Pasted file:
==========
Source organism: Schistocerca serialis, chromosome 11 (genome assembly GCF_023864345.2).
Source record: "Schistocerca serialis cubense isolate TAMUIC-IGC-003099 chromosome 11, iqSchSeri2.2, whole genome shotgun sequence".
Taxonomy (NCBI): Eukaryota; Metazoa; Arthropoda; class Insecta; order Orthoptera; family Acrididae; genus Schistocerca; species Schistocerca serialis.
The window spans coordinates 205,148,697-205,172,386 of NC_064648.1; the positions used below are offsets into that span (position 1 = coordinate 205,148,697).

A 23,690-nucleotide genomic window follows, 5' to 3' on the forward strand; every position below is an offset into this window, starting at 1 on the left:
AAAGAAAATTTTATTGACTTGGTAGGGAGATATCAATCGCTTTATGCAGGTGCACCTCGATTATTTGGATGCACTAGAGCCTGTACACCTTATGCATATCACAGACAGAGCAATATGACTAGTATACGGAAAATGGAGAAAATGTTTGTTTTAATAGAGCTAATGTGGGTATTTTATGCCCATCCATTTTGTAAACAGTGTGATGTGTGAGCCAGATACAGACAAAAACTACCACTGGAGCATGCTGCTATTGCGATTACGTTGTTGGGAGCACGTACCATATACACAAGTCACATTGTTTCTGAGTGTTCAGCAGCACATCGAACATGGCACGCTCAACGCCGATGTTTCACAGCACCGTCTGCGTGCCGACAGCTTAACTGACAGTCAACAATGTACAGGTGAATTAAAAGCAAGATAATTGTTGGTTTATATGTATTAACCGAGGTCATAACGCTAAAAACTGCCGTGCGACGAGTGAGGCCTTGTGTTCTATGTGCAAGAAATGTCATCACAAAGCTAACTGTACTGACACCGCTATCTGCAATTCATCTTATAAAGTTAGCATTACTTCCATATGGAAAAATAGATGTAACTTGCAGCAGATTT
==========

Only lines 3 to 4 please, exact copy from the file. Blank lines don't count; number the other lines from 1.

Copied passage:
Taxonomy (NCBI): Eukaryota; Metazoa; Arthropoda; class Insecta; order Orthoptera; family Acrididae; genus Schistocerca; species Schistocerca serialis.
The window spans coordinates 205,148,697-205,172,386 of NC_064648.1; the positions used below are offsets into that span (position 1 = coordinate 205,148,697).